7. How does it feel to invent stoves and other household items from scratch?
It is a great feeling each time we produce. I put in a lot of work and dedication into the craft and so each time we succeed either in the design, manufacturing, selling or customer feedback phases, there is always the feeling of satisfaction and accomplishment.
8. What are the challenges that come with running a manufacturing company?
We face a couple of challenges on a daily bases. Finding good employees to add to the team, consistency in marketing due to lack of funds, poor web presence, inconsistent cash flow analysis, finding more customers, and managing the workflow and workforce, are a few of the numerous challenges we face.
9. Are there any projects or achievements you are so proud of? and Why?
Wanzie Industries and all the products and services she’s able to offer successfully is the very first achievement I’m very proud of. We have successfully produced complete three processing lines for the conversion of cassava to garri consisting of 23 machines.
10. How do you sell your products?
We have an online presence via social media platforms like Facebook, Twitter, Instagram, and a website, Facebook being the platform with the most engagements. We also have a physical presence in the market. We have a showroom situated in Bamenda, Ndamukong street, and Douala, Ancienne route Bonaberi.
11. What plans does Wanzie Industries have for the future?
Our mission is to expand our production and sales point to other parts of the country and Africa. To ease customer convenience, and product access, and focus on price and customer needs.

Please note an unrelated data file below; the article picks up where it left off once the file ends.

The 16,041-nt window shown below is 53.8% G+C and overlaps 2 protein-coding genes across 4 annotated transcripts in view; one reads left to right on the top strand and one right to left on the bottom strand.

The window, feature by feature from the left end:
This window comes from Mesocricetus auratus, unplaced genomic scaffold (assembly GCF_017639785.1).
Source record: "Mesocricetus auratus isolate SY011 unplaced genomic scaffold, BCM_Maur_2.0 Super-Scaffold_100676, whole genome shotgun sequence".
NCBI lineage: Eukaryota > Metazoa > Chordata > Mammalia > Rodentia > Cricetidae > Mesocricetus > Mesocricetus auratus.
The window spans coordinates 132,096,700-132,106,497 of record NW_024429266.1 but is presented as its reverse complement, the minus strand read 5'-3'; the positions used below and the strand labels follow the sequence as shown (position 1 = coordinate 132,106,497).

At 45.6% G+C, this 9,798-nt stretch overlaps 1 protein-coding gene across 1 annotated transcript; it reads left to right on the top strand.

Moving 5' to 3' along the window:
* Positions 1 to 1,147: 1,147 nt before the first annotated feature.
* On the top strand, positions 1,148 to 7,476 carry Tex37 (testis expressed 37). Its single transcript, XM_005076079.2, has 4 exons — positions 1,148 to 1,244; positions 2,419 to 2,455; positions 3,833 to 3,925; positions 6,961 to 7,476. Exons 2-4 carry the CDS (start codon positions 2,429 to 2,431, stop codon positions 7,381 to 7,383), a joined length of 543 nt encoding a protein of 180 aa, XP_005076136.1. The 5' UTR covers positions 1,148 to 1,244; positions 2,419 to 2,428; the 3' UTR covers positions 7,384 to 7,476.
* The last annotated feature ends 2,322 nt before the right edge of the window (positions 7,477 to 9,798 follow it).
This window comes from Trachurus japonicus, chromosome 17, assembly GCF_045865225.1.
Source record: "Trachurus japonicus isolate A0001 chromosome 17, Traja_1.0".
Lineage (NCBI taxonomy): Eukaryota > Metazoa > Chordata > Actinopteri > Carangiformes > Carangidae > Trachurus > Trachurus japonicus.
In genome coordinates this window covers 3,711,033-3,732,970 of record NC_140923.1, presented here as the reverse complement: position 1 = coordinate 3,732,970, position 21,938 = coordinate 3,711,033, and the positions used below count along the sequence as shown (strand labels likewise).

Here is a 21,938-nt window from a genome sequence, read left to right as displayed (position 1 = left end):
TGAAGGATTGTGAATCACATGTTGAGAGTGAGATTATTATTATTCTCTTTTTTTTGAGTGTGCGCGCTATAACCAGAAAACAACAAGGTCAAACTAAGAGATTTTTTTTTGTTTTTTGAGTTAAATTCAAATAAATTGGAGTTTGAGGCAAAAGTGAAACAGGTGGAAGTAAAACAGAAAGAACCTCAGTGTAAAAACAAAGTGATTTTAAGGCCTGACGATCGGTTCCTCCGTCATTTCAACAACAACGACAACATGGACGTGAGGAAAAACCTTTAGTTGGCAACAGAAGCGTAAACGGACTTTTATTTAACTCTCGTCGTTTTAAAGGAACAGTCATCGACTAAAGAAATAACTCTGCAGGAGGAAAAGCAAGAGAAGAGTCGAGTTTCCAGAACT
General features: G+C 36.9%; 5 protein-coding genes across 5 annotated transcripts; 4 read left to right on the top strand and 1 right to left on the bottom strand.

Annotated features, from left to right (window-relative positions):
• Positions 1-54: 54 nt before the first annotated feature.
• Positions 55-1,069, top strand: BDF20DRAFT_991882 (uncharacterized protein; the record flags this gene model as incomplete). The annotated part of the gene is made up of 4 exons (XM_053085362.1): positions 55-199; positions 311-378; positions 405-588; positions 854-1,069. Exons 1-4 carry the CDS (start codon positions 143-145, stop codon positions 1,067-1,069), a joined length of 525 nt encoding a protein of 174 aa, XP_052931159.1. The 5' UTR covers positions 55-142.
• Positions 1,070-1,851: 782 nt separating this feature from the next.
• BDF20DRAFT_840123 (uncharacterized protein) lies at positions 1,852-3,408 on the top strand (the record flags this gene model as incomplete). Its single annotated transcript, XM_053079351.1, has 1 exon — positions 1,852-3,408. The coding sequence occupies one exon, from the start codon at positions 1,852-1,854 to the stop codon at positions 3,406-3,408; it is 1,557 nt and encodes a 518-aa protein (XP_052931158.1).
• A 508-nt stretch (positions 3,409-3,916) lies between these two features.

12. What is your advice to young Cameroonians who are planning to get into business?
Personally, my philosophy so far as concerned African youths from experience is, the need to focus more on how to make their communities better, more sustainable, and healthier. Searching for problems that plague their community and finding solutions to them is key to industrialization.
Business shouldn’t be all about buying and selling ready-made products from abroad. Youths need to focus more on innovating, designing, and manufacturing products and services from scratch. Products and services that solve basic societal problems in their communities. The good thing is that everyone is liable to solve one or two problems with or without an educational background. if you have found a problem and do not have any clue on how to tackle it, start learning new skills related to the solution, find a team, and create a business around this solution or idea. On the other hand, there are youths who are passionate, these groups and the others, need discipline, consistency, and tenacity to achieve their goals. Again, to be a great African entrepreneur, the one secret is to be able to identify problems that are faced by the people on a regular bases and bring long-lasting solutions.
Africa is termed a developing continent which means we still lack industry that provides basic necessities for the people, lack of basic needs, lack of basic education in most rural areas, poor health facilities and just to name a few. On another hand, Africa is termed the richest Continent in the World because of the availabilities of abundant natural resources. It’s our place as aspiring youths to leverage this piece of information to empower us to work hard towards industrialization.
13. What do you think our Cameroonian youths need to know/do to be the Better Breed?
Leverage the free knowledge all over the web to learn new skills, and technologies to create and innovate products and services that will improve the living standards of our people today and in the future.